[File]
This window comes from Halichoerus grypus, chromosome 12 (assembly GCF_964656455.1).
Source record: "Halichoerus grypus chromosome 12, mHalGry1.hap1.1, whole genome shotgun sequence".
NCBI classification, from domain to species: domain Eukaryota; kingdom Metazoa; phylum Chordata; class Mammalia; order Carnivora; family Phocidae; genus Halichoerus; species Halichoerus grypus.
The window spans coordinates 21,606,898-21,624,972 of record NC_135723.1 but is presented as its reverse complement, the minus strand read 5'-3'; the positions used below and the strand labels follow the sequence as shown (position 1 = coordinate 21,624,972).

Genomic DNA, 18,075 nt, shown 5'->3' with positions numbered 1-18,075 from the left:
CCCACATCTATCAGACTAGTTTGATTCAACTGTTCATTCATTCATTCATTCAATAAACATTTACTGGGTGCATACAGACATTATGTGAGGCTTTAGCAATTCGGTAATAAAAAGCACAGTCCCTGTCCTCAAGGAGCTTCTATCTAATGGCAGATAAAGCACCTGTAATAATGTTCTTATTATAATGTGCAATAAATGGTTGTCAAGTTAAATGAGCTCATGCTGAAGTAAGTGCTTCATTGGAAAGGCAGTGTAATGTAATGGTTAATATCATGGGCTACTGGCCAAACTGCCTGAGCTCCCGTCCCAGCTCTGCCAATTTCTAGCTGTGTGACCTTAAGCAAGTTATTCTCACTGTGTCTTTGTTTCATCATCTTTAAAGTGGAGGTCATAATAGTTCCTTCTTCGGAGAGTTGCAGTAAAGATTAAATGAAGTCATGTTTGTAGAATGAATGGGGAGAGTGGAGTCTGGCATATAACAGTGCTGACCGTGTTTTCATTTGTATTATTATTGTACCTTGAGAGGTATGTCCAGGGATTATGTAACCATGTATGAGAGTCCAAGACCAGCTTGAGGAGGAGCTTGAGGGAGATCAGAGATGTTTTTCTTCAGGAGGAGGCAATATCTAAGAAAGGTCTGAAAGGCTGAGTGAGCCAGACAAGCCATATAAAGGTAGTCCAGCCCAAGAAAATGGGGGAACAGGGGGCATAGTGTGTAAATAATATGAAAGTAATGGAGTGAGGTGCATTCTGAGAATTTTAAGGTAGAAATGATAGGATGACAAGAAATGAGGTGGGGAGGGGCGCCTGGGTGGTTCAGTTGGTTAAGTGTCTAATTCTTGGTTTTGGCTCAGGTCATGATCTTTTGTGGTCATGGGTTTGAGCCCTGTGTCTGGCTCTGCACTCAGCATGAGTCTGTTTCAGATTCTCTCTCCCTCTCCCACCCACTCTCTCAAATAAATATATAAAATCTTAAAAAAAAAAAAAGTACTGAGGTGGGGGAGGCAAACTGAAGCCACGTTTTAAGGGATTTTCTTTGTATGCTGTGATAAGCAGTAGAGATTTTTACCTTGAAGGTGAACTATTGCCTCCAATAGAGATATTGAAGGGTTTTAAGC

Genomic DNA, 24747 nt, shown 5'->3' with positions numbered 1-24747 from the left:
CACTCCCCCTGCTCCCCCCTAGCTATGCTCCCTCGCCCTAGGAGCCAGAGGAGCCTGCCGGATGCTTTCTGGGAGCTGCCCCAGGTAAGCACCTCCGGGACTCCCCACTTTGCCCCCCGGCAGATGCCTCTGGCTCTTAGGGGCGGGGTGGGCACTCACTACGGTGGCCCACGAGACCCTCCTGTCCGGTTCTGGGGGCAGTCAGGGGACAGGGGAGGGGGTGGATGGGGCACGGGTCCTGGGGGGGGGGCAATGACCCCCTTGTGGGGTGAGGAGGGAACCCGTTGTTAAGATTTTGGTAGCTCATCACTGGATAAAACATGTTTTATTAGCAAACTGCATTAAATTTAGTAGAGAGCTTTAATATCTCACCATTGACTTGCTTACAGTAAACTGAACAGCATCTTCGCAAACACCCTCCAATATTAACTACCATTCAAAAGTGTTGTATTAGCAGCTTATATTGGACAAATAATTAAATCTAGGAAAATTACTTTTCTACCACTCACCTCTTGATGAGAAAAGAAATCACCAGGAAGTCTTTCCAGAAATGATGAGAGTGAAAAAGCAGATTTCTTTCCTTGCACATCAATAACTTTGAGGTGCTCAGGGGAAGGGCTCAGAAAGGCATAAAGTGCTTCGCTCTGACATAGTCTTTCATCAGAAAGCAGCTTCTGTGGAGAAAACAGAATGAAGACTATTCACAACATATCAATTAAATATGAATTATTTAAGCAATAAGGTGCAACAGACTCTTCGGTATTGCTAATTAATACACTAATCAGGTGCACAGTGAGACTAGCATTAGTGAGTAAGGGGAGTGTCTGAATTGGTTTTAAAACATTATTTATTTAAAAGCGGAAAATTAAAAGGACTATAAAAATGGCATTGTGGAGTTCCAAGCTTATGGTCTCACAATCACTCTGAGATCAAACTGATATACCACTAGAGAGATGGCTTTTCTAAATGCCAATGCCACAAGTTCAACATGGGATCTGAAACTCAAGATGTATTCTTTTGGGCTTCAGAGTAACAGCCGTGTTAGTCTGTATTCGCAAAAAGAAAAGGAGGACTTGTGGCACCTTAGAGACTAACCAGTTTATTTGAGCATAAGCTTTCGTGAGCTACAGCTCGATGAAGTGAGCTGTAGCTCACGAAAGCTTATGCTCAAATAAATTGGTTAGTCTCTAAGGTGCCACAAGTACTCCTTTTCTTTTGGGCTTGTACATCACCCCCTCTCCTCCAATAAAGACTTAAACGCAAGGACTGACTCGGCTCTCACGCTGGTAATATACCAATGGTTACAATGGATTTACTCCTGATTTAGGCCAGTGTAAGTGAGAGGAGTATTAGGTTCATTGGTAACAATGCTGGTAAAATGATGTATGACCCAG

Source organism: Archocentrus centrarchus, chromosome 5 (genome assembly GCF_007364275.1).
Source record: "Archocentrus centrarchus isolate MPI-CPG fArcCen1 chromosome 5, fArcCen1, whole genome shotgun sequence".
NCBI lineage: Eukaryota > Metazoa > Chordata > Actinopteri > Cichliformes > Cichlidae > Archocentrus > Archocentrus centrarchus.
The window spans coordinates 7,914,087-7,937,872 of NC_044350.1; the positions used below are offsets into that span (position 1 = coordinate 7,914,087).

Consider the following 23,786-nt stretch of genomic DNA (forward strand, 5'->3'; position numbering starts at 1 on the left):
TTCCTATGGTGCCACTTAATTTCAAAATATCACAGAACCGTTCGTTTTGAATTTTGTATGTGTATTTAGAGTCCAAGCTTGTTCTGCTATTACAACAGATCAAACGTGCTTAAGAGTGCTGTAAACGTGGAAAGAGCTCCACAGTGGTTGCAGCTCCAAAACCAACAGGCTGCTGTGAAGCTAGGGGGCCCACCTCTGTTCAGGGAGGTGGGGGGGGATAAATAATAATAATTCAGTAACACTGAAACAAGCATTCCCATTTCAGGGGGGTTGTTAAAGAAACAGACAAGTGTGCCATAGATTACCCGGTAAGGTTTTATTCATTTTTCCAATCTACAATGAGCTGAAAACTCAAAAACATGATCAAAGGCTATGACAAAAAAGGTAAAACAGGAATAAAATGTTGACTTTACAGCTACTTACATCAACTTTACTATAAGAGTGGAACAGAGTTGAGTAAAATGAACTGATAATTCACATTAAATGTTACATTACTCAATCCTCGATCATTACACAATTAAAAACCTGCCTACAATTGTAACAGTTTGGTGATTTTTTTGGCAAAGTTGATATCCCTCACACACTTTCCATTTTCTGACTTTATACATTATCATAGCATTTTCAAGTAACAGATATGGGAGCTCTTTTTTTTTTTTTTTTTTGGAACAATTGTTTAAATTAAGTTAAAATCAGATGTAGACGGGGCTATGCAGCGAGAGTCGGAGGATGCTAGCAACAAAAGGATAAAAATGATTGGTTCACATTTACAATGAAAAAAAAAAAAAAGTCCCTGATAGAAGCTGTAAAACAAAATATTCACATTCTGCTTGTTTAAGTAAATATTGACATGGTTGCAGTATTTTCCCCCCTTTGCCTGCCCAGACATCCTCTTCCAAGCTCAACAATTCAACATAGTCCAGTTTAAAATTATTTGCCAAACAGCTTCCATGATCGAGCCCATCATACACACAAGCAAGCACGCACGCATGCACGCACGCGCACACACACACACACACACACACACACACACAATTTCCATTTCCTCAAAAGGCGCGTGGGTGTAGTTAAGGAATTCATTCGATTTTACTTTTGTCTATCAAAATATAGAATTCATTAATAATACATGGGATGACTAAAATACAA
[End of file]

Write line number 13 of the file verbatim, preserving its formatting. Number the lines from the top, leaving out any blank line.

Consider the following 23,786-nt stretch of genomic DNA (forward strand, 5'->3'; position numbering starts at 1 on the left):